Anthony Gray once worked as a baggage handler for Southwest Airlines.
He knows what it is like to labor in the 9-to-5 world. If he has to go back to it, he will. "And I'll enjoy life," Gray vowed Sunday.
For the past five weeks, Gray lived the fantasy-like existence of a professional football player. He had seemingly performed well enough to remain one with the Buffalo Bills even after the figurative midnight hour struck Sunday afternoon, when NFL teams cut their rosters to reach the league maximum of 53. Gray's 176 rushing yards in four preseason games not only led the Bills, but ranked third in the AFC and fourth in the NFL.
But there he was Sunday, trudging out of Ralph Wilson Stadium with his bags packed, preparing to head home to Oakland, Calif. Midnight had struck for Gray, who was among 13 players cut by the Bills.
"I gave it my best, I gave it a hundred and ten percent," he said. "I had a good time while it lasted."
The others released Sunday were fourth-year veteran safety Eric Smedley, safety and sixth-round draft choice Armon Hatcher, rookie free-agent wide receivers Jeremy McDaniel, Reginald Allen and Robert Scott; rookie free-agent defensive tackles Zach Carter and Pene Talamaivao; rookie free-agent running back Lennox Gordon, rookie free-agent fullback Brian Edwards, rookie free-agent tight end John Jennings, one-year free-agent offensive tackle David Mudge, and one-year free-agent punter Bill Kushner.
Gray had been one of bright stars of the Bills' preseason, ever since his eye-catching performance in the Aug. 14 opener in Seattle.
The former Western New Mexico standout carried 13 times for a game-high 74 yards, including a 24-yard touchdown run. He showed great explosiveness,
strong acceleration in the open field, good change of direction, and excellent natural instincts . . . albeit against the Seahawks' defensive scrubs.
With starter Antowain Smith struggling all summer with a troublesome groin muscle, Thurman Thomas having turned 33 in May and Jonathan Linton having fumbled three times against the Seahawks, it was widely assumed Gray had a good chance of overcoming his long-shot status.
And many Bills' observers considered him a lock to make the team after his 10-carry, 50-yard showing in Saturday night's preseason finale against Pittsburgh. Gray had a game-high 21-yard carry to help set up a field goal and had 36-yard run called back by a holding penalty.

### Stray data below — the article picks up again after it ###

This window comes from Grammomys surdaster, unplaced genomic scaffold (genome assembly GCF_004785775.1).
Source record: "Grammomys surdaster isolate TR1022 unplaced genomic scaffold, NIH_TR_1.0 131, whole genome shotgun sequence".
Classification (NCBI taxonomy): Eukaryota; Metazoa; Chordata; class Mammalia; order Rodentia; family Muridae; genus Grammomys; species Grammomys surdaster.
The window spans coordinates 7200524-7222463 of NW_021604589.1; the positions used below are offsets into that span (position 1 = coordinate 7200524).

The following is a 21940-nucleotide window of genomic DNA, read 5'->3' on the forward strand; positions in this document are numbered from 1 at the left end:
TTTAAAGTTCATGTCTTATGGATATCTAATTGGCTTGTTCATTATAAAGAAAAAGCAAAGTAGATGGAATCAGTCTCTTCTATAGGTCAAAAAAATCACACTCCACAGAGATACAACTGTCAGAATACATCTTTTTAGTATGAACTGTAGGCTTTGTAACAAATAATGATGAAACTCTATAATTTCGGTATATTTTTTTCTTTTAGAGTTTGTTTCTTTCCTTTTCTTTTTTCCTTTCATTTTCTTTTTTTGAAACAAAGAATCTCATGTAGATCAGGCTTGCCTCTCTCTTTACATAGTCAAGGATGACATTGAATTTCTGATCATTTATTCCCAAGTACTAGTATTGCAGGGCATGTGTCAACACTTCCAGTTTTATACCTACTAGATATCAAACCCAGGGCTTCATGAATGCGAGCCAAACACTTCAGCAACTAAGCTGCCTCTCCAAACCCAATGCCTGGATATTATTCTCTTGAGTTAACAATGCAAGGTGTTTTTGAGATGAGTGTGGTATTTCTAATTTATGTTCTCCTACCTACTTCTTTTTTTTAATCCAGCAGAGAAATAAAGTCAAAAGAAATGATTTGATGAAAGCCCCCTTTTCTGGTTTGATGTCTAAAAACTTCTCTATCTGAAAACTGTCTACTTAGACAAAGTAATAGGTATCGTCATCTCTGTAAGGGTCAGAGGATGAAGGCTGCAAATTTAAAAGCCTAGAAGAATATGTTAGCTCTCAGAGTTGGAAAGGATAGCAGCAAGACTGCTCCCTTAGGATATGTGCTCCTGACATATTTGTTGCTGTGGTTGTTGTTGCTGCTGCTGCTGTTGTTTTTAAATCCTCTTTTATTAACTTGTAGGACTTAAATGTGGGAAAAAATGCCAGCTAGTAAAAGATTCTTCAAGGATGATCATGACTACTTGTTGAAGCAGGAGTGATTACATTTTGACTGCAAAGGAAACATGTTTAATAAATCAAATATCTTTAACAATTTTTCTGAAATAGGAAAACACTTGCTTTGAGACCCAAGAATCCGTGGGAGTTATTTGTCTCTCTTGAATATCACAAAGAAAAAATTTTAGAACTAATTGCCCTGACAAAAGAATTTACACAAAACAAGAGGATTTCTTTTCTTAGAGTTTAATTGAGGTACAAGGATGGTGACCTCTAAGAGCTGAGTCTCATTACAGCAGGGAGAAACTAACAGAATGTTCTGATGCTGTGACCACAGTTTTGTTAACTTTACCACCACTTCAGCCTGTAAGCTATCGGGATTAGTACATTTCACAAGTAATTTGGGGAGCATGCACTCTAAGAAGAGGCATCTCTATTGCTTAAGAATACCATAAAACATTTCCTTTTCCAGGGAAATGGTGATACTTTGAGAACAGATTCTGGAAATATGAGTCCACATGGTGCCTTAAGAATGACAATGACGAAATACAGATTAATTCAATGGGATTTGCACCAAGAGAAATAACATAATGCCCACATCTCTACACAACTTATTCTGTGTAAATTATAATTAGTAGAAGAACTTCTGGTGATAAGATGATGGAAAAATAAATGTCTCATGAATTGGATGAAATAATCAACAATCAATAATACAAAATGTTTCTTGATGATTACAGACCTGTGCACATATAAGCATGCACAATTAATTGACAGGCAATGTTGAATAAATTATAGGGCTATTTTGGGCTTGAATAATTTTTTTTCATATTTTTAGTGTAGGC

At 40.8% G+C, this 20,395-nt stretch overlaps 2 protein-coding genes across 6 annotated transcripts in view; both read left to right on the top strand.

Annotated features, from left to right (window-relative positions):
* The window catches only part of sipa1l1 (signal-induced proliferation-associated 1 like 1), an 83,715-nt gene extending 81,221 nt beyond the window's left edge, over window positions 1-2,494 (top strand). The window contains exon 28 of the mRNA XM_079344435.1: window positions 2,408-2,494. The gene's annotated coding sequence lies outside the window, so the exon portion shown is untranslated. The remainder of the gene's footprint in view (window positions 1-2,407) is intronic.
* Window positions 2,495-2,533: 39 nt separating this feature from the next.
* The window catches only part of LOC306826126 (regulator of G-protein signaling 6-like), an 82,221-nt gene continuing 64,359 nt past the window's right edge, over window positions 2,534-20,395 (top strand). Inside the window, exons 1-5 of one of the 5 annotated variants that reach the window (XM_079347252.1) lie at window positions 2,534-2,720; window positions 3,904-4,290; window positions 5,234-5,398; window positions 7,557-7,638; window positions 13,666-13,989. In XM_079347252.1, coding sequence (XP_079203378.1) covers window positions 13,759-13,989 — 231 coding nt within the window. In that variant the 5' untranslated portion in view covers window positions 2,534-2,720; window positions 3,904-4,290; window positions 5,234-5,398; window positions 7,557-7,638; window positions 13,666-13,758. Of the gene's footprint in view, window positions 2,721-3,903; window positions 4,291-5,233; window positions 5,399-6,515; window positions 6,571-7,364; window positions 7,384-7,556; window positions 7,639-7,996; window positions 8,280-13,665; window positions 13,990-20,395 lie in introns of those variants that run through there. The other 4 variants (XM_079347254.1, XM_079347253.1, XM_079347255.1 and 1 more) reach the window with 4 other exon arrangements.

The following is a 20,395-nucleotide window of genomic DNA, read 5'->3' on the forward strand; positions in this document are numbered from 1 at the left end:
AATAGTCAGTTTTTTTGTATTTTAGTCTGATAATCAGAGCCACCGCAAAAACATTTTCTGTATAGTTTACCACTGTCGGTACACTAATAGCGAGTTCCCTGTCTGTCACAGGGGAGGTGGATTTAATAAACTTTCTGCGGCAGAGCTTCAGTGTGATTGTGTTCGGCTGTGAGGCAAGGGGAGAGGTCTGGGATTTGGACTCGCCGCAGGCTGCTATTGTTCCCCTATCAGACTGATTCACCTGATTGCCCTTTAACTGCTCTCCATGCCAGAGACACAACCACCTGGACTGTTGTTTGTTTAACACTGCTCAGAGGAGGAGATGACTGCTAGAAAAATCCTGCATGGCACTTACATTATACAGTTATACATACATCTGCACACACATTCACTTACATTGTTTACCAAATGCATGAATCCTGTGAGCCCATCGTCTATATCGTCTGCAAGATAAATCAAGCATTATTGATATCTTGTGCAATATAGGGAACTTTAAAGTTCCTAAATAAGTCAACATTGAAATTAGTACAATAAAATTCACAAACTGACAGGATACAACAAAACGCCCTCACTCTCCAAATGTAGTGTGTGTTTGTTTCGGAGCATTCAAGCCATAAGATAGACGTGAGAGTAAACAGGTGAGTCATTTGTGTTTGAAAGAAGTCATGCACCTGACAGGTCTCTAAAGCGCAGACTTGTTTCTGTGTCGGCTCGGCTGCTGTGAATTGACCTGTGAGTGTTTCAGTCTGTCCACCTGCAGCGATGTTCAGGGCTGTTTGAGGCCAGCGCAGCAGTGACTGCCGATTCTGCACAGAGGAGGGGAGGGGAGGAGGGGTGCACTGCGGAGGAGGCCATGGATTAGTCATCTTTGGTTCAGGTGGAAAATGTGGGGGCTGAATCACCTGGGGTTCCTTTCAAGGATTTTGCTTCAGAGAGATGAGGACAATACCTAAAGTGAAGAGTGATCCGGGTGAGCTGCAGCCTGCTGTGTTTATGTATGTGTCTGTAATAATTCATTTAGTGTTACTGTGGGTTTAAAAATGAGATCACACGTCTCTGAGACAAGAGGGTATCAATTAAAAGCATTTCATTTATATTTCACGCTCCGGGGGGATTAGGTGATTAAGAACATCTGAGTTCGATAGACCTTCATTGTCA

"I went to bed (Saturday night) happy with myself," Gray said. "I woke up (Sunday) morning and spoke to some of my family (in Oakland). I told them, 'Whatever happens is going to happen. I have no control over it. I did the best that I could.'
"It's one thing to come into something like this knowing that you didn't give it your all or things didn't go as well as you wanted them to. But I can't say that. I can honestly say things went the way I wanted them to go. I've busted my tail ever since I've been here. There's nothing to be unhappy about. I'm healthy.
"If it's meant for me to have a 9-to-5 job, I'll have a 9-to-5 job. There's life after football."
The Bills coaches loved Gray's physical skills, but wanted him to pay greater attention to detail. They saw too many assignment mistakes to trust putting him on the field in a game that counted. As a result, they stuck with only four running backs -- Smith, Thomas, fullback Sam Gash and halfback/fullback Linton.
Gray and the others cut Sunday are eligible to be added to the Bills' five-man practice squad today. But first they must clear NFL-wide waivers.
Another rookie free agent who seemed to have a shot at making the team was McDaniel, who ranked fourth on the team in the preseason with eight receptions for 98 yards and a TD. The former University of Arizona player also was impressive on kickoff coverage.
But McDaniel said he wasn't the least bit disappointed, and was looking forward to being part of the Bills' practice squad.
"A lot of great players started on the practice squad," he said. "I just need to touch up on my routes, my work habits and work on my disadvantages, like my speed."
Bills offensive guard Joe Panos said Sunday that a bulging disc in his neck, which was discovered while he was lifting weights in mid-July, is pressing on a nerve and causing him to lose strength in his right shoulder and arm.
He is hoping an epidural he received Friday allows him to play in the Sept. 12 regular-season opener at Indianapolis. However, he said if he did not see progress through practice this week, he probably would not play and might have to undergo surgery.
"The question is, can I play with it?" Panos said. "Am I going to hurt the team or am I going to hurt myself, for that matter? I'm going day by day. They're going to test me every week for strength to see if it's progressing or regressing."
Panos said he could only receive three epidurals over a six-month span.
"If the epidural doesn't help and I get weaker, then I'll have to give serious consideration to getting put on a slab and getting cut open," he said.
The Bills' players had only meetings Sunday. They are off today, and are due to have a light, non-contact workout Tuesday before beginning full-scale preparation for the Colts.
If he doesn't get picked up by another team, Carter at least has something solid to fall back on with a degree from South Dakota State in construction management and a job with an engineering firm in Idaho.